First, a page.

However, Russia’s demands for the implementation of the amnesty and other provisions of the Minsk II Agreement continued to be supported by France and Germany, acting within the Normandy Format. When Ukraine tried to establish a transitional justice framework for the reintegration and reconciliation of temporarily occupied territories within the draft bill ‘On the Principles of State Policy of the Transition Period’, the Normandy Format countries reportedly viewed the transitional justice measures as contrary to the Minsk process. This international opposition appears to have influenced the Ukrainian government’s decision to withdraw this draft legislation on 25 January 2022.
Russia’s expansion of its military intervention in Ukraine soon after this decision has triggered some international actors to switch from supporting a broad amnesty to instead taking steps to ensure criminal accountability.
However, transitional justice theory and practice demonstrates that approaches to violence that focus solely on either amnesty or prosecution and punishment are unlikely to meet the needs of victims or deliver lasting peace and reconciliation for the people of Ukraine.
Transitional Justice in Ongoing Conflicts
The term ‘transitional justice’ emerged in the 1990s to denote holistic approaches to justice that could encompass both judicial and non-judicial measures and which were designed to help victims and societies recover from mass atrocities committed during conflict and dictatorship. The field is shaped by universal legal norms contained in human rights law, humanitarian law, and international criminal law. However, it nonetheless holds that justice responses should be context-specific. This means that they should be adapted to the local legal, political, social, cultural, and economic context.
Transitional justice is inherently Janus-faced. Its activities are intended to remedy past violations while also working towards a future imaginary of society. Where a conflict is ongoing, the necessity and complexity of this dual facing approach is particularly acute. In such settings, transitional justice does not just respond to crimes that have already occurred, but is often also tasked with helping to reduce the intensity of the violence, meeting the needs of existing and future victims, and creating conditions in which a peace agreement can be reached.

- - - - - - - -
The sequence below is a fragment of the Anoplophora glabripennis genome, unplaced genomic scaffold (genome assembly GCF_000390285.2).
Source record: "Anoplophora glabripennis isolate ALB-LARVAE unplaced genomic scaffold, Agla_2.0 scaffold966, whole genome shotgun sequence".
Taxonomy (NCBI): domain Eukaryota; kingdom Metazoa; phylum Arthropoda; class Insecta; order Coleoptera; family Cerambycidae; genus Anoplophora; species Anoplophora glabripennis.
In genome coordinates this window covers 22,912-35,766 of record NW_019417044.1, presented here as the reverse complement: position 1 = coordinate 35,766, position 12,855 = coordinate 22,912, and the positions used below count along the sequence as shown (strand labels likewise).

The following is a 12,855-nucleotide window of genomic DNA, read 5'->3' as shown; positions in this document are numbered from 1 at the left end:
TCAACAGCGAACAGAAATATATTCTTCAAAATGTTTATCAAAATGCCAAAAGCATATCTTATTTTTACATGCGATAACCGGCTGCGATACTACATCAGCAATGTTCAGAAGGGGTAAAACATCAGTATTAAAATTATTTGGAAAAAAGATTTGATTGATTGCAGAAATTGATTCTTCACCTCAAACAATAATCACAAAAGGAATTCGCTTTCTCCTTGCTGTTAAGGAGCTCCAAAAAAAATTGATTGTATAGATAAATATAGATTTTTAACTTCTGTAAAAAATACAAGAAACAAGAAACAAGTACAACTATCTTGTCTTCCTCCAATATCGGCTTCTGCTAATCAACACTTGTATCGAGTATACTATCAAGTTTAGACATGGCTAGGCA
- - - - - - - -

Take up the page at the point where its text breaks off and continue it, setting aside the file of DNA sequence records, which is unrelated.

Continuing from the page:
Thus, transitional justice measures during ongoing conflict can include encouraging combatants to surrender, disarm and disclose information; providing financial, medical, and legal support for displaced persons, refugees and other victims; and documenting human rights violations. Documentation during conflict can be important for awareness raising and advocacy, and over the longer term, it can provide valuable evidence for future prosecutions and truth recovery. The widespread access of people in Ukraine to social media is providing an unprecedented opportunity to document human rights violations in real time.
The multifaceted objectives of transitional justice during ongoing conflicts at times need to be tempered by the realities that official capacity and political will for comprehensive and inclusive justice approaches may be strained. This can raise challenging questions of how transitional justice approaches should be sequenced and whether justice demands can at times be subordinated to military objectives or compromised upon in order to achieve peace.
How Transitional Justice has been Employed in Ukraine
Since the conflict between Russia and Ukraine began in 2014, in addition to the common strategies for doing transitional justice during conflict, civil society actors and public officials have engaged in sustained public dialogue to raise awareness of transitional justice. Law reforms to facilitate criminal accountability have been enacted and further proposals have been developed by civil society. The draft bill ‘On the Principles of the State Policy of the Transition Period’ would have expanded and deepened these efforts and placed them within the broader peacebuilding strategy.